2-Confident (read it all; understood it all reasonably well)

This is an extension of [1]. In [1] kernel based quadrature rules are studied for the case that the integrand lies in the RKHS. This paper extends this result to the adaptive setting where the integrand does not necessarily lie in the RKHS but in a hierarchy of spaces given through the interpolation space [L2,H]_{theta,2}. Theta controls here the rate, i.e. the smaller theta the "further away" we are from H and the slower the rate of convergence. [1] On the Equivalence between Kernel Quadrature Rules and Random Feature Expansions, F. Bach.

The extension of [1] to the adaptive case is natural and interesting. In my opinion it is important that methods work with as few assumptions as possible and the adaptive setting is the right way to minimise assumptions. The use of interpolation spaces is also the standard approach to address adaptivity. I wasn't aware of the link between powers of RKHSs and interpolation spaces. The link is useful since it allows one to move from a particular interpolation space to a sequence of (rescaled) eigenvalues and corresponding eigenfunctions. I appreciate the technical part of the paper and I consider the paper useful. However, it is somewhat on the incremental side given [1]. Ideally, this work will be accepted as a poster presentation. [1] On the Equivalence between Kernel Quadrature Rules and Random Feature Expansions, F. Bach.

2-Confident (read it all; understood it all reasonably well)

The authors focus on providing general convergence guarantees for kernel-based quadrature rules in misspecified settings. The goal is to approximate the integral $\int f(x) \, \mathrm d \mu(x)$ with a weighted sum of function values in the case where the integrand $f$ is not as smooth as assumed.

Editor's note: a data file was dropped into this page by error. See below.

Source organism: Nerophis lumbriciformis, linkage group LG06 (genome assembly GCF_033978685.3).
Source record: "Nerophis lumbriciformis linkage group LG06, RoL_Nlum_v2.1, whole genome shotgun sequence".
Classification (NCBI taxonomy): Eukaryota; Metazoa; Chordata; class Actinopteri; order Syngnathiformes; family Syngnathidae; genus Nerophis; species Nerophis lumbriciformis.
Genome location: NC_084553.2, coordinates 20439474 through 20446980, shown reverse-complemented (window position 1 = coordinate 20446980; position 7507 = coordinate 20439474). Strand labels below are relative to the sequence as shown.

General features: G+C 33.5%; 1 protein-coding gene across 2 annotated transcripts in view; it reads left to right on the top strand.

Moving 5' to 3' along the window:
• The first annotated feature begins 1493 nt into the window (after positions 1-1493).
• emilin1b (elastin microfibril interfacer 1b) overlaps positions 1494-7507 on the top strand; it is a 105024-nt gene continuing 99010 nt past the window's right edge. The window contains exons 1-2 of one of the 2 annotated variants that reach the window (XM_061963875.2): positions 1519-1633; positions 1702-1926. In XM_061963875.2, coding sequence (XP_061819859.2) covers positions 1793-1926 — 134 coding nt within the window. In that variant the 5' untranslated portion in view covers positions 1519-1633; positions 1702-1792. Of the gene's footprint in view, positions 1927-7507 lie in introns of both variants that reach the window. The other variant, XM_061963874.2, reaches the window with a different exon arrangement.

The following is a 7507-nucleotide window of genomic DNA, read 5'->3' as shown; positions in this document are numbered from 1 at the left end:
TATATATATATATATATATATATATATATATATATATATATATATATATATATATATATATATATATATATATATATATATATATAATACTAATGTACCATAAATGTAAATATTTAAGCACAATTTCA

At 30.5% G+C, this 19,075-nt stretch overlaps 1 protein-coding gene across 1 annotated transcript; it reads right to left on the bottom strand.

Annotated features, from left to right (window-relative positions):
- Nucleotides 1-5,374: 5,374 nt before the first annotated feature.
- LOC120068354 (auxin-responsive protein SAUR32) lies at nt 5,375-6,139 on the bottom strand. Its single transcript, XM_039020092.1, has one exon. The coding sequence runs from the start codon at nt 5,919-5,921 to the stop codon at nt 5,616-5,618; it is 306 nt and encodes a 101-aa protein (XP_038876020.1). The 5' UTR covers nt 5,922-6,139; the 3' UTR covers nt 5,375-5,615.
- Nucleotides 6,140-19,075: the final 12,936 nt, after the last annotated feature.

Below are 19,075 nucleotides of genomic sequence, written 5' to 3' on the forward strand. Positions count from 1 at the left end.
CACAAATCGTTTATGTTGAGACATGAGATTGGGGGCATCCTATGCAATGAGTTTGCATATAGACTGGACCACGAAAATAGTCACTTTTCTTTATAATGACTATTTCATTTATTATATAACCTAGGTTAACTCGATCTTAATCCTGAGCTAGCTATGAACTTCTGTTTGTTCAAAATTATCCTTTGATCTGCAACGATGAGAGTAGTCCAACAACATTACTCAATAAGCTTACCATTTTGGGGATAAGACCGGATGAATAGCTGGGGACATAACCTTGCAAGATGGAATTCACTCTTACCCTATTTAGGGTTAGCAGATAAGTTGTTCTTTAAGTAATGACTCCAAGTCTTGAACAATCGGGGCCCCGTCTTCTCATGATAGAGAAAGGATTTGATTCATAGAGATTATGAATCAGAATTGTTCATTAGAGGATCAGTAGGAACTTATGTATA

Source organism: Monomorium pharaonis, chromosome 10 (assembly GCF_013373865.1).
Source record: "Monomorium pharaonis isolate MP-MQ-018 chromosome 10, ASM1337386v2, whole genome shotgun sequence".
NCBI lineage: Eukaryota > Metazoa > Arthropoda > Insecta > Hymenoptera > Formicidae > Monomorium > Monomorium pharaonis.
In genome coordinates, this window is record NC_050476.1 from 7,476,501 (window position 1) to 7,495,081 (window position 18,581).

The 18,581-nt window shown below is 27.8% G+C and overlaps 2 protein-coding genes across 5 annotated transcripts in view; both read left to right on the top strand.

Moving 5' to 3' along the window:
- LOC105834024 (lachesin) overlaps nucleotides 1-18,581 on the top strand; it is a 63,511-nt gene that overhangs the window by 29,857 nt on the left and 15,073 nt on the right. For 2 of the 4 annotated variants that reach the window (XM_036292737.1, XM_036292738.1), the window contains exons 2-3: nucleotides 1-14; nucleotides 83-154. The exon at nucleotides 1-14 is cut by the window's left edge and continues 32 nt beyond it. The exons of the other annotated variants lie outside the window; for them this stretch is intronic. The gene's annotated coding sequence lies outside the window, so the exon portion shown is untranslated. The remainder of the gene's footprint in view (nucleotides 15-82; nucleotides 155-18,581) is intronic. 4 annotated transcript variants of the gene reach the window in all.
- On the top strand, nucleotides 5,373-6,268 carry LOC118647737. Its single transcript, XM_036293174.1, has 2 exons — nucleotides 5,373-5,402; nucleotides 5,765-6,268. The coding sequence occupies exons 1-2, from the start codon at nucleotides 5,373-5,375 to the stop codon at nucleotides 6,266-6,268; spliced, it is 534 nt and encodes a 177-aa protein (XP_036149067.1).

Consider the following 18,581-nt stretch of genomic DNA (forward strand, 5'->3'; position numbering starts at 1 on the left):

The paper is badly written. The problem is not clearly explained, especially from a statistical point of view, and in my opinion as it is described it is not a relevant problem. Terminology is not correct or it is not used in an appropriate way. As it is written, the paper missed a theoretical background from a statistical point of view. post-rebuttal: authors provide satisfying explanations. I have increased my score concerning "clarity", "potential impact" and "technical quality".

2-Confident (read it all; understood it all reasonably well)

The paper increases the theoretical flexibility of "kernel-based quadrature rules", a class of numerical integration methods. It derives new results on the performance of these methods when traditional assumptions do not hold. Specifically, it presents a variety of guarantees relating integrand smoothness to convergence rates of these methods, where previous work instead simply assumed smoothness. The (claimed) widespread use of these methods in machine learning means the results should be interesting to a significant portion of the NIPS audience.